LCD manufacturers have been in a tizzy ever since September when the millisecond race started. And they now have the added incentive of attracting gamers who have always been put off by the afterglow on liquid crystal screens.
The developments came in stages we followed throughout last year. The ones that really appealed to us were, in order, the Solarism LM1711 , then the Hercules ProphetView 920 and Iiyama AS4332UT . In December, the new version of the Iiyama AS4314UTG was the first LCD to drop below 20 ms, followed a fortnight later by the Hitachi CML174SXW , the first LCD with a response time of 16 ms. Since then, announcements have come in waves. LG, ViewSonic and NEC all say they will soon be releasing equally fast 16-ms monitors.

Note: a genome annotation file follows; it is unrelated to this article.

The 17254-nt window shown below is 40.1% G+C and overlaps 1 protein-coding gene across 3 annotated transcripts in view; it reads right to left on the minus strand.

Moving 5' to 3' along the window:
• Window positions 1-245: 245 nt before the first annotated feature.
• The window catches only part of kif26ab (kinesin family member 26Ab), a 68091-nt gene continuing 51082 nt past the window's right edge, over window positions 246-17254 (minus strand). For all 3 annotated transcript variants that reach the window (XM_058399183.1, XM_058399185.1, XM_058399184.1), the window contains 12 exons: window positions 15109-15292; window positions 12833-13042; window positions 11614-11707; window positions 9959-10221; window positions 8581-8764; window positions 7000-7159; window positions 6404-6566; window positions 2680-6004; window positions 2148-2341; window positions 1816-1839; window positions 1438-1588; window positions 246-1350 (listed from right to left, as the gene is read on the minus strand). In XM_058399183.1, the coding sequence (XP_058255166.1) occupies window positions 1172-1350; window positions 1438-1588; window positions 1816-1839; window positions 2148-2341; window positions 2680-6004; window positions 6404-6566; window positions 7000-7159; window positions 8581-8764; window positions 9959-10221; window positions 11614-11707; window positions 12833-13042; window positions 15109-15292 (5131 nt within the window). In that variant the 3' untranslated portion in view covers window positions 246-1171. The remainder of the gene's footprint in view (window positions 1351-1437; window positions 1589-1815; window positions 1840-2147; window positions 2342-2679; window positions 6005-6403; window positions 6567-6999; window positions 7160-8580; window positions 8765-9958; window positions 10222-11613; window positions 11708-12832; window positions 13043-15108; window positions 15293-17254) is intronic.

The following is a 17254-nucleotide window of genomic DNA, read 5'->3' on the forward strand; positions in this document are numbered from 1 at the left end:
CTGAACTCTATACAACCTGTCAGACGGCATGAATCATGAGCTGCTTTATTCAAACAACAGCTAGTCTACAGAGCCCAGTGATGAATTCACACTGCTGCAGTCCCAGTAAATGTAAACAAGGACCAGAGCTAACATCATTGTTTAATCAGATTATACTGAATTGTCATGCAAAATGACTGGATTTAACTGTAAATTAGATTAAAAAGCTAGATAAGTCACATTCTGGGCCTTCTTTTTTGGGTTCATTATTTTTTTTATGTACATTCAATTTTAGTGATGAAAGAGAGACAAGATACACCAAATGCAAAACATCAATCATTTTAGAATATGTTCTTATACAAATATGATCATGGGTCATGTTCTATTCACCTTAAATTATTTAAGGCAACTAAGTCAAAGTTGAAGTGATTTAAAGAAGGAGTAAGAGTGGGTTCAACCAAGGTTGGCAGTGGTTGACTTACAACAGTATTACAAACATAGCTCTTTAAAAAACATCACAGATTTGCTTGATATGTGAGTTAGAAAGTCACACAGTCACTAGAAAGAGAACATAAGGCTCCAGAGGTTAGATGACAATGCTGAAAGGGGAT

Technique: Some Info And Reminders
VGA Or DVI?
Theoretically, it's best to plug a monitor into the DVI of the video card if it has one. This means the card does not have to convert the signal to analog, an operation always likely to cause loss. But actually, these days, converters are excellent and there is no noticeable difference between the interfaces. So make the choice that fits your wallet. There is usually a price difference of about $100 between a DVI and a D-Sub monitor, so you will most likely find it better to settle for analog.